Bloom Where You Are Planted

Our monthly Bloom Where You Are Planted articles offer seasonal inspiration and guidance from experts about trees and plants, animals and bugs, City water quality, stormwater management, and the beautiful green space that sustains the Wissahickon watershed.

April Tree of the Month

by Paul W. Meyer, Conservancy Board Member and
Morris Arboretum’s Retired F. Otto Haas Executive Director

Trees are essential to Chestnut Hill’s sense of place. Not only do they beautify our community, but they also clean and cool the air and fix co2 while producing life-giving oxygen. Trees are critical in protecting our watershed, ensuring a steady and clean water supply.  

Residents of Chestnut Hill are fortunate to have inherited a bounty of large canopy trees and smaller flowering trees. But we can’t take this wonderful legacy for granted. We must not only care for our aging trees but also plan and plant for the future urban forest of Chestnut Hill.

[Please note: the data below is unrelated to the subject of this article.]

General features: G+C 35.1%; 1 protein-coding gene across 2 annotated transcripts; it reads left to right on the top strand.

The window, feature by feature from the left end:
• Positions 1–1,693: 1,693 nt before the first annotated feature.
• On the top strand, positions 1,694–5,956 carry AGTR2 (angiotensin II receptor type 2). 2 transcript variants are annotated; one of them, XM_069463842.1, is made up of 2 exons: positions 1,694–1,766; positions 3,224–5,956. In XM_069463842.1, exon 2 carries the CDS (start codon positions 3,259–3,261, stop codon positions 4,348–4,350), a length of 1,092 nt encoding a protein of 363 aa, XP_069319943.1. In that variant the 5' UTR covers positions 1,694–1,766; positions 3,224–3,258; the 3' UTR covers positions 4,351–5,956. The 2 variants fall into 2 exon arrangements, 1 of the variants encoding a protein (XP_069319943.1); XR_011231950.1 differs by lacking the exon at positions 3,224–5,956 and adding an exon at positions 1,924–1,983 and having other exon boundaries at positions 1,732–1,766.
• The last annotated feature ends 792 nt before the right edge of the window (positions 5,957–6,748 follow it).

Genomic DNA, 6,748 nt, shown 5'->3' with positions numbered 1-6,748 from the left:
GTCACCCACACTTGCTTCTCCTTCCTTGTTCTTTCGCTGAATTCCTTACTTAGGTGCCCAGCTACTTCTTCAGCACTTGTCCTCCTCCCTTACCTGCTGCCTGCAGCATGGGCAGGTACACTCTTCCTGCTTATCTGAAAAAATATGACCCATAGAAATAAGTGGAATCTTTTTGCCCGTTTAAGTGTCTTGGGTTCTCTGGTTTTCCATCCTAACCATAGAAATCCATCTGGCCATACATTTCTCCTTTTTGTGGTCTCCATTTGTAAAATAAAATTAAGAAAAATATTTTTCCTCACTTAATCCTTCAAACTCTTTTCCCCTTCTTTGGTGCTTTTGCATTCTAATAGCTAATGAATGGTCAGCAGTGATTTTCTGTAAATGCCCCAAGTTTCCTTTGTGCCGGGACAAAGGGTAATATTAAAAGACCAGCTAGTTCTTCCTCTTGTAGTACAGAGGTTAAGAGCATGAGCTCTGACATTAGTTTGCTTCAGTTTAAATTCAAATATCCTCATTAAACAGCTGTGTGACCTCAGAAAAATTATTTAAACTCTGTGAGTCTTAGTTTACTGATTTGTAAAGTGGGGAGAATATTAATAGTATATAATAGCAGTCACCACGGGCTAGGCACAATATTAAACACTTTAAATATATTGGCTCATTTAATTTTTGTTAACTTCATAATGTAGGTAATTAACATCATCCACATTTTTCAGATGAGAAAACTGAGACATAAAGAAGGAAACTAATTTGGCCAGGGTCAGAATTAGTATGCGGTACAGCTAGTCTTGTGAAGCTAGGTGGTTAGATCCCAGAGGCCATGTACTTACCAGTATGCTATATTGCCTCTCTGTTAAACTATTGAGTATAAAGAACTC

Pawpaw – Asimina triloba

Pawpaw flower in May at the Morris Arboretum, 03/2023. Paul Meyer.

Pawpaw is a small tree with a large, delicious fruit native to the southeastern United States. Though its native range includes southern Pennsylvania, it is seldom cultivated in local gardens and is best known through folklore. Some may know the popular folk ballet, ” Where is Pretty Little Susie? Way down yonder in the pawpaw patch.”

It naturally spreads by root sprouts, and in the wild, it can be found in clonal groves growing along streams in rich alluvial soil. Typically, it matures at 35 feet, though larger trees have been noted. It is a northern outlier of the largely tropical Custard-apple Family.